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The Business Case for Leadership Development: The Bottom Line

30 July 2013

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"I'll bet most of the companies that are in life-or-death battles got into that kind of trouble because they didn't pay enough attention to developing their leaders." - Wayne Calloway, former Chairman, Pepsico, Inc.

70% of Senior Executives cite leadership development as their top priority, according to a 2010 McKinsey survey of 1440 global business leaders. Despite this, only 33% of companies align a training program with specific skill development to drive revenue growth.

Alarmingly, in a recent McKinsey survey with 30,000 respondents, less than half rated their immediate managers and leaders as effective. This would suggest that leadership development is a critical priority.

On the flipside, it is estimated that $16.8 billion dollars is squandered annually in the leadership development global arena. Companies feel that a need has been met, an agenda addressed, but a token development day will have little impact on the company if the following questions are not addressed:

  • What is the learning intent of the leadership development session?
  • Is it aligned to the strategic organisational initiatives?
  • What are the success criteria by which you will measure the program?

With over 60,000 leadership manuals and thousands of beige 'consultants' plying their trade across the globe, there is clearly a need in the market that has yet to be satisfied. The reasons for this are obvious – leadership cannot be a 'cookie cutter' process or strategy that is a one-size-fits-all model. There is no black and white when dealing with human beings. We are a complex beast with traits and personalities that are diverse and intricate; however, we do have one thing in common - a brain that has the unique ability to transform thoughts into actions and sustainable behaviours. It is increasingly critical that this universal powerhouse is harnessed to become a fundamental tool in building the capacity and growth within companies.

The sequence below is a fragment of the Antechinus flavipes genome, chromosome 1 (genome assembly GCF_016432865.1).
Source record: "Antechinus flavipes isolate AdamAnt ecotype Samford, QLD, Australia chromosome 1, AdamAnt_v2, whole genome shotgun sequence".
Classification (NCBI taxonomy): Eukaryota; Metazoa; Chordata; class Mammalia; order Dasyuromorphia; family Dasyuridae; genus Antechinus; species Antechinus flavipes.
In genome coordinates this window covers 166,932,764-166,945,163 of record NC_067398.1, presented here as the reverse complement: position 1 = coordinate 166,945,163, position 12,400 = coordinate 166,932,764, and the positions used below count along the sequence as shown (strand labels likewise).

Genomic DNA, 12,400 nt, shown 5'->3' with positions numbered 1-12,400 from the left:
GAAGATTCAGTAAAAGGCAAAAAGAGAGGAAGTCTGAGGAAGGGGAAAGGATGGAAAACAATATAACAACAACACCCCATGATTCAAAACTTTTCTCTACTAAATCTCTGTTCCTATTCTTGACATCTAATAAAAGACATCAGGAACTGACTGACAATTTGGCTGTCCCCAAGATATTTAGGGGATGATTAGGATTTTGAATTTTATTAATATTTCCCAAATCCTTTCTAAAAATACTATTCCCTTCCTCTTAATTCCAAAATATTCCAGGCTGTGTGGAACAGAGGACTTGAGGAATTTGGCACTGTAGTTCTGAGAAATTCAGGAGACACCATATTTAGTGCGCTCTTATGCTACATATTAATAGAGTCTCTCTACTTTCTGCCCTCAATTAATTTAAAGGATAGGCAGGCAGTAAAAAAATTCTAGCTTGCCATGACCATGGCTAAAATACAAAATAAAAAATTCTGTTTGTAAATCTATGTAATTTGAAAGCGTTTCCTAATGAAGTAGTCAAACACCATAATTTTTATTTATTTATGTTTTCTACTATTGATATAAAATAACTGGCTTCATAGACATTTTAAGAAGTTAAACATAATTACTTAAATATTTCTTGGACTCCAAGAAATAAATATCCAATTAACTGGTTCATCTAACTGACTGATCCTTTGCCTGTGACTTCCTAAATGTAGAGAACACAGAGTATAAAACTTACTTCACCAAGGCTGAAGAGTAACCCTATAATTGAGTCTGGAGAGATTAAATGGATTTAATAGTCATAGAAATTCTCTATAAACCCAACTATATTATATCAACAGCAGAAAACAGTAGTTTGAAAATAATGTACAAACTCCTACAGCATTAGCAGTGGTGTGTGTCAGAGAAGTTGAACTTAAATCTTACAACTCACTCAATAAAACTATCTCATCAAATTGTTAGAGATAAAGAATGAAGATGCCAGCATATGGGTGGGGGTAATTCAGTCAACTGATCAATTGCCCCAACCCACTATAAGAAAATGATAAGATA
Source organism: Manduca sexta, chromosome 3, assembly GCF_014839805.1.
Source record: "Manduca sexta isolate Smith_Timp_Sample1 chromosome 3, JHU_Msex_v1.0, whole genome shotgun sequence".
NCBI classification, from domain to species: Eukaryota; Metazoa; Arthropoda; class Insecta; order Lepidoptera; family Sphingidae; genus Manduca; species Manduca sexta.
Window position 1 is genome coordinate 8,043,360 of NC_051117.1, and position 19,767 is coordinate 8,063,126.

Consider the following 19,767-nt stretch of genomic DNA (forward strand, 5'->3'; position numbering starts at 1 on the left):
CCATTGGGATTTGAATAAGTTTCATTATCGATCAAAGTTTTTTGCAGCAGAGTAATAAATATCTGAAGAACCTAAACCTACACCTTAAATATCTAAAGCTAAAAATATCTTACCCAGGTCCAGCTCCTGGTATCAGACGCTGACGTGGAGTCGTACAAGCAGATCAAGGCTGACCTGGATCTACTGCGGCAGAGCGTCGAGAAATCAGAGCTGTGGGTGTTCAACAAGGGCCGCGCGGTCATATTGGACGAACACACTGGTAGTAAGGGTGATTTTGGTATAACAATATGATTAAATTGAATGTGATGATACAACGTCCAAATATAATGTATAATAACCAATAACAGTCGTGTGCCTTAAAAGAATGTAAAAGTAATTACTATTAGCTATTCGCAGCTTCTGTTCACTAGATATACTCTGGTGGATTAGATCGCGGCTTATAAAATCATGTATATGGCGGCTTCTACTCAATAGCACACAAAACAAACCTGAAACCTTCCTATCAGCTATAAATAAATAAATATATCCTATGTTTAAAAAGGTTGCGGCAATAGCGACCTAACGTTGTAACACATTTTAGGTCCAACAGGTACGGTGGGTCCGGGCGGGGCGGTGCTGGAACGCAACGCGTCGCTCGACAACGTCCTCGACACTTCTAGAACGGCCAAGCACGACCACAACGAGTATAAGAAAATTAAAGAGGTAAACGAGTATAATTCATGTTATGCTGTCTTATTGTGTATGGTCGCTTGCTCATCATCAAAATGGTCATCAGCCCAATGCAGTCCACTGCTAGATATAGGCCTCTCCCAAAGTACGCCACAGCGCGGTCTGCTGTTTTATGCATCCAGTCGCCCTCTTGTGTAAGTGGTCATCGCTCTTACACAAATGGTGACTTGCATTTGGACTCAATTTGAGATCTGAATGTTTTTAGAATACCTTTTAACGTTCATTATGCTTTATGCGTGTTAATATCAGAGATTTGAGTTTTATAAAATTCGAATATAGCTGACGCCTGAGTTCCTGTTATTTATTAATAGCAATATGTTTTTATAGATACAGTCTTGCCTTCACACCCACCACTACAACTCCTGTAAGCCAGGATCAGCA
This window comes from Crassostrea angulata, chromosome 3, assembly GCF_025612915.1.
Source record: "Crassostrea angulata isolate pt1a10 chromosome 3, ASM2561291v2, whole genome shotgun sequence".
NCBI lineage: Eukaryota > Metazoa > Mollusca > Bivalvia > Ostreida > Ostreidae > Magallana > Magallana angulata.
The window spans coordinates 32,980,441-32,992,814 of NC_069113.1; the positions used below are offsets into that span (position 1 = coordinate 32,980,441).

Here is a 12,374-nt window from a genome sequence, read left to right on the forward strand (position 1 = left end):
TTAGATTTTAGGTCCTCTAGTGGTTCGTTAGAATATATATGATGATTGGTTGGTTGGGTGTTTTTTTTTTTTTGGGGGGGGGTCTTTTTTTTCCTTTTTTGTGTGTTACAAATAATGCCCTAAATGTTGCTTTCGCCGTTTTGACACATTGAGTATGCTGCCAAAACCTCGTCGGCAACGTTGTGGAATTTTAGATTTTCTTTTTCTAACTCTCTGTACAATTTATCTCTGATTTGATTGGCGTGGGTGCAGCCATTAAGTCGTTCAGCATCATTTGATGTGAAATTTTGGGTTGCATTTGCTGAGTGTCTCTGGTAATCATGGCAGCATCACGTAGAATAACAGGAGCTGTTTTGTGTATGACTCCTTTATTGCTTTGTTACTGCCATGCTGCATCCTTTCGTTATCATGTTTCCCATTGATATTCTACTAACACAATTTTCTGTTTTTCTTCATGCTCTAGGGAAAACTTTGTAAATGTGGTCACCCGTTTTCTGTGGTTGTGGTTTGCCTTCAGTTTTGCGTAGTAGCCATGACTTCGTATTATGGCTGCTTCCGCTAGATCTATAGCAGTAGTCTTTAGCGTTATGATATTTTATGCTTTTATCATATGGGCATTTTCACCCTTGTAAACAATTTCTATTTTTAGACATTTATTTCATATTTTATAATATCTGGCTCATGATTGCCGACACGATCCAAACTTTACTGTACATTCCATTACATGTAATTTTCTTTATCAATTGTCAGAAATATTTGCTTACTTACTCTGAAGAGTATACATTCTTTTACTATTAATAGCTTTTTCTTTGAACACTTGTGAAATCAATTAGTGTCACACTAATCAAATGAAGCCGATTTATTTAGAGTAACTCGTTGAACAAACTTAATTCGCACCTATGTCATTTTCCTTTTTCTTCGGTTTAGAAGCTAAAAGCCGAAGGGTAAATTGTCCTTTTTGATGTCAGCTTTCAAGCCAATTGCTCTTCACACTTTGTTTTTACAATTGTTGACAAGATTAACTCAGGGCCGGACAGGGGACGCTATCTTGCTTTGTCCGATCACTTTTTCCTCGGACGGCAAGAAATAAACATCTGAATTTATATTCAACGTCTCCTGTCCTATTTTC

The Global Financial Crisis presented some companies with, what they viewed, as a unique opportunity – keep investing in capacity building while others instantly retracted their professional development budgets and focused solely on the bottom line.

 

"Organisations fail when the custodians of the past control the purse strings for investment in the future" - Gary Hamel
(World's most influential business thinker – Wall street Journal)

Leadership development is the maximising of human capital, through increasing skills and knowledge. It is the most valued 'commodity' in business but also the most misunderstood. Behavioural change is the desired outcome of an investment in developing professionals, not just improved thinking. This is where neuroscience can provide companies with 'the edge' over other methodologies.